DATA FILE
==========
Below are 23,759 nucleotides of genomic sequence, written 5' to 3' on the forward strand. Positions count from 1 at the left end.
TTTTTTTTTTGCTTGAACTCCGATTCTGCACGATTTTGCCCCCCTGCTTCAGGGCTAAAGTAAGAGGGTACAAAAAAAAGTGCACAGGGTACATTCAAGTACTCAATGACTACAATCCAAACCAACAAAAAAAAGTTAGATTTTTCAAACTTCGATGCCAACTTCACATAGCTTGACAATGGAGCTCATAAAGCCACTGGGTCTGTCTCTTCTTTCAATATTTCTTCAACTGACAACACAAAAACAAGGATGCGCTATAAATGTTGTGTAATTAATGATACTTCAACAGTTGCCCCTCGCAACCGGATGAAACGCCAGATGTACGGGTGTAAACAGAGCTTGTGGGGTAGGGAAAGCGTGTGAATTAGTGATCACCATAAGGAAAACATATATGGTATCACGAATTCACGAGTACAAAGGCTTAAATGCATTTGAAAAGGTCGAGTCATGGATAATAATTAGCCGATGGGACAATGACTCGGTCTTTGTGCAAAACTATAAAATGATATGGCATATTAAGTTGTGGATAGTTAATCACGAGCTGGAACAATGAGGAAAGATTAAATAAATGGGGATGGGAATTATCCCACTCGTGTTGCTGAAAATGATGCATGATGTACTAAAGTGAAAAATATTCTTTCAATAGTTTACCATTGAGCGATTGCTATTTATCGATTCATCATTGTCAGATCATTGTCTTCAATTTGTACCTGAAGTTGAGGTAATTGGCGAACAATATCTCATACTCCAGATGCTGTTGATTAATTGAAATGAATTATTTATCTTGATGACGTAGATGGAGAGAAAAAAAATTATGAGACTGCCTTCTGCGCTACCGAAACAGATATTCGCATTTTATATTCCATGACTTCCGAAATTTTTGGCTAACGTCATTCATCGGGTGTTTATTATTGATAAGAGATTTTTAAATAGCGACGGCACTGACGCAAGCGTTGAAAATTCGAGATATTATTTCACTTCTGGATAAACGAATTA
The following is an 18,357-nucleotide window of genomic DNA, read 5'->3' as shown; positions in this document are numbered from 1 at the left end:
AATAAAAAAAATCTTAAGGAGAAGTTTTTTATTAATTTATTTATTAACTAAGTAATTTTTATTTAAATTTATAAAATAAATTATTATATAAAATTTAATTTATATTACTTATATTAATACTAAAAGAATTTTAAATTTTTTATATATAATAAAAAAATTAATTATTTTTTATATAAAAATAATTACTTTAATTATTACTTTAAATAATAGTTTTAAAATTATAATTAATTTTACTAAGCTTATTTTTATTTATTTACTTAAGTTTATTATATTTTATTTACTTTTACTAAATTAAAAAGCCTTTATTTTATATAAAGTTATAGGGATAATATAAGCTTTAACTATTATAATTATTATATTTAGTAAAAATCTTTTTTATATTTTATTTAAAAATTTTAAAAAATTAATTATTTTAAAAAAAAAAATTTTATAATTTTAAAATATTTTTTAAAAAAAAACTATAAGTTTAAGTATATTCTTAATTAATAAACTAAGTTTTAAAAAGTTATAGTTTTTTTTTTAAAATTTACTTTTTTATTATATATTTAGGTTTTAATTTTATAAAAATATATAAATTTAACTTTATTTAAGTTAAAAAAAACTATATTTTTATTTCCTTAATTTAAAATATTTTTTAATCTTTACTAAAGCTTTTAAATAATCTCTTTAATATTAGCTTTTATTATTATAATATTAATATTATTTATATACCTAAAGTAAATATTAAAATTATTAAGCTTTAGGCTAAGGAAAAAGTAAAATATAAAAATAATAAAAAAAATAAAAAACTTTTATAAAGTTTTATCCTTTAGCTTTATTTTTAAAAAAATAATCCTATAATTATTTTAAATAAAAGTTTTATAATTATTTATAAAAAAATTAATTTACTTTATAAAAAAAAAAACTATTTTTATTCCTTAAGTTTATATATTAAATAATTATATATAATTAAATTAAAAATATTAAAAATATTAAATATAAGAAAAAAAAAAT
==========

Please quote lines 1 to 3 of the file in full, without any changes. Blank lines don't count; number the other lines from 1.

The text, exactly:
Below are 23,759 nucleotides of genomic sequence, written 5' to 3' on the forward strand. Positions count from 1 at the left end.
TTTTTTTTTTGCTTGAACTCCGATTCTGCACGATTTTGCCCCCCTGCTTCAGGGCTAAAGTAAGAGGGTACAAAAAAAAGTGCACAGGGTACATTCAAGTACTCAATGACTACAATCCAAACCAACAAAAAAAAGTTAGATTTTTCAAACTTCGATGCCAACTTCACATAGCTTGACAATGGAGCTCATAAAGCCACTGGGTCTGTCTCTTCTTTCAATATTTCTTCAACTGACAACACAAAAACAAGGATGCGCTATAAATGTTGTGTAATTAATGATACTTCAACAGTTGCCCCTCGCAACCGGATGAAACGCCAGATGTACGGGTGTAAACAGAGCTTGTGGGGTAGGGAAAGCGTGTGAATTAGTGATCACCATAAGGAAAACATATATGGTATCACGAATTCACGAGTACAAAGGCTTAAATGCATTTGAAAAGGTCGAGTCATGGATAATAATTAGCCGATGGGACAATGACTCGGTCTTTGTGCAAAACTATAAAATGATATGGCATATTAAGTTGTGGATAGTTAATCACGAGCTGGAACAATGAGGAAAGATTAAATAAATGGGGATGGGAATTATCCCACTCGTGTTGCTGAAAATGATGCATGATGTACTAAAGTGAAAAATATTCTTTCAATAGTTTACCATTGAGCGATTGCTATTTATCGATTCATCATTGTCAGATCATTGTCTTCAATTTGTACCTGAAGTTGAGGTAATTGGCGAACAATATCTCATACTCCAGATGCTGTTGATTAATTGAAATGAATTATTTATCTTGATGACGTAGATGGAGAGAAAAAAAATTATGAGACTGCCTTCTGCGCTACCGAAACAGATATTCGCATTTTATATTCCATGACTTCCGAAATTTTTGGCTAACGTCATTCATCGGGTGTTTATTATTGATAAGAGATTTTTAAATAGCGACGGCACTGACGCAAGCGTTGAAAATTCGAGATATTATTTCACTTCTGGATAAACGAATTA
The following is an 18,357-nucleotide window of genomic DNA, read 5'->3' as shown; positions in this document are numbered from 1 at the left end: